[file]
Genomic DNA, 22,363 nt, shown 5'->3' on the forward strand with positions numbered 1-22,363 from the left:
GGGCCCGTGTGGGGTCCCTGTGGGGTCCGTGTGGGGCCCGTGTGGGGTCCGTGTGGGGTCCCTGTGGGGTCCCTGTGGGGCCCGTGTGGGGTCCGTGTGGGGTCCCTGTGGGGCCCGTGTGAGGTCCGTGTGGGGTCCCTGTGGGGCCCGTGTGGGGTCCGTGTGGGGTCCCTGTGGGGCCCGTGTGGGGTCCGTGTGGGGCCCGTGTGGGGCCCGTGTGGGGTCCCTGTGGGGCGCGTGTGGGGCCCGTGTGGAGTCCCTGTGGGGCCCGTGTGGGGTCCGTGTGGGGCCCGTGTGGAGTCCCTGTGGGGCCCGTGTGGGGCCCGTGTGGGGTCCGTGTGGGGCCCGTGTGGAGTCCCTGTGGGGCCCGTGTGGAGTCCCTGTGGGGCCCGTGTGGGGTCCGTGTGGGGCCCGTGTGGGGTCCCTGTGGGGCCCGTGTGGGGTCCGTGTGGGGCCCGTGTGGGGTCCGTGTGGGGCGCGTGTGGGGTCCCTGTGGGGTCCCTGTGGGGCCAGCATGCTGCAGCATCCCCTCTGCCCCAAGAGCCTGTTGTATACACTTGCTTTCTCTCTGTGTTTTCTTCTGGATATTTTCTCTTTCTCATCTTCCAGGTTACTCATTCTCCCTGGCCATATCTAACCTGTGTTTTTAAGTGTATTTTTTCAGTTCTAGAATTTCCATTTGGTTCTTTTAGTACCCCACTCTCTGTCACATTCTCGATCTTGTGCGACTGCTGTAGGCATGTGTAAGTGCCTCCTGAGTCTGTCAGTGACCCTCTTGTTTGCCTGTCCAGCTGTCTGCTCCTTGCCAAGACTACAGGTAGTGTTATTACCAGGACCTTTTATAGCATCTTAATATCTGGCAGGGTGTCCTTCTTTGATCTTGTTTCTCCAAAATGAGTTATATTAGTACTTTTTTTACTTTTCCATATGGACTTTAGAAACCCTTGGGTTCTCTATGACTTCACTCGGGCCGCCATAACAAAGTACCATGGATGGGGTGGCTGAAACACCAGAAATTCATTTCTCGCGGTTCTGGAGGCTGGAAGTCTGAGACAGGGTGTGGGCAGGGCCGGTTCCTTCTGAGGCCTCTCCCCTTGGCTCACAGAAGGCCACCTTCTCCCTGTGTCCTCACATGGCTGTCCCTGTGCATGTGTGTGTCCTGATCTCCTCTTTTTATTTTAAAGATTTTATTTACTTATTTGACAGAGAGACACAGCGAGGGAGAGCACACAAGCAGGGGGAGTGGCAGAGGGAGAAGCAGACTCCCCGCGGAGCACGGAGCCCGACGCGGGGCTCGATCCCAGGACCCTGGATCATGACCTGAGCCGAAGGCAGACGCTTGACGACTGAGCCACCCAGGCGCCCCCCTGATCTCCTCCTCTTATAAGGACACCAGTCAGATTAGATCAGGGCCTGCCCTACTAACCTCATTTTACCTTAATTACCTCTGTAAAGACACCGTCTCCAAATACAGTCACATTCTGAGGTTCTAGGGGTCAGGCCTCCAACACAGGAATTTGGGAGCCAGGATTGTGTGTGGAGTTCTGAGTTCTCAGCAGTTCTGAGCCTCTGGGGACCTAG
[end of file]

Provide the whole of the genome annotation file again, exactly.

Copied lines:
Genomic DNA, 22,363 nt, shown 5'->3' on the forward strand with positions numbered 1-22,363 from the left:
GGGCCCGTGTGGGGTCCCTGTGGGGTCCGTGTGGGGCCCGTGTGGGGTCCGTGTGGGGTCCCTGTGGGGTCCCTGTGGGGCCCGTGTGGGGTCCGTGTGGGGTCCCTGTGGGGCCCGTGTGAGGTCCGTGTGGGGTCCCTGTGGGGCCCGTGTGGGGTCCGTGTGGGGTCCCTGTGGGGCCCGTGTGGGGTCCGTGTGGGGCCCGTGTGGGGCCCGTGTGGGGTCCCTGTGGGGCGCGTGTGGGGCCCGTGTGGAGTCCCTGTGGGGCCCGTGTGGGGTCCGTGTGGGGCCCGTGTGGAGTCCCTGTGGGGCCCGTGTGGGGCCCGTGTGGGGTCCGTGTGGGGCCCGTGTGGAGTCCCTGTGGGGCCCGTGTGGAGTCCCTGTGGGGCCCGTGTGGGGTCCGTGTGGGGCCCGTGTGGGGTCCCTGTGGGGCCCGTGTGGGGTCCGTGTGGGGCCCGTGTGGGGTCCGTGTGGGGCGCGTGTGGGGTCCCTGTGGGGTCCCTGTGGGGCCAGCATGCTGCAGCATCCCCTCTGCCCCAAGAGCCTGTTGTATACACTTGCTTTCTCTCTGTGTTTTCTTCTGGATATTTTCTCTTTCTCATCTTCCAGGTTACTCATTCTCCCTGGCCATATCTAACCTGTGTTTTTAAGTGTATTTTTTCAGTTCTAGAATTTCCATTTGGTTCTTTTAGTACCCCACTCTCTGTCACATTCTCGATCTTGTGCGACTGCTGTAGGCATGTGTAAGTGCCTCCTGAGTCTGTCAGTGACCCTCTTGTTTGCCTGTCCAGCTGTCTGCTCCTTGCCAAGACTACAGGTAGTGTTATTACCAGGACCTTTTATAGCATCTTAATATCTGGCAGGGTGTCCTTCTTTGATCTTGTTTCTCCAAAATGAGTTATATTAGTACTTTTTTTACTTTTCCATATGGACTTTAGAAACCCTTGGGTTCTCTATGACTTCACTCGGGCCGCCATAACAAAGTACCATGGATGGGGTGGCTGAAACACCAGAAATTCATTTCTCGCGGTTCTGGAGGCTGGAAGTCTGAGACAGGGTGTGGGCAGGGCCGGTTCCTTCTGAGGCCTCTCCCCTTGGCTCACAGAAGGCCACCTTCTCCCTGTGTCCTCACATGGCTGTCCCTGTGCATGTGTGTGTCCTGATCTCCTCTTTTTATTTTAAAGATTTTATTTACTTATTTGACAGAGAGACACAGCGAGGGAGAGCACACAAGCAGGGGGAGTGGCAGAGGGAGAAGCAGACTCCCCGCGGAGCACGGAGCCCGACGCGGGGCTCGATCCCAGGACCCTGGATCATGACCTGAGCCGAAGGCAGACGCTTGACGACTGAGCCACCCAGGCGCCCCCCTGATCTCCTCCTCTTATAAGGACACCAGTCAGATTAGATCAGGGCCTGCCCTACTAACCTCATTTTACCTTAATTACCTCTGTAAAGACACCGTCTCCAAATACAGTCACATTCTGAGGTTCTAGGGGTCAGGCCTCCAACACAGGAATTTGGGAGCCAGGATTGTGTGTGGAGTTCTGAGTTCTCAGCAGTTCTGAGCCTCTGGGGACCTAG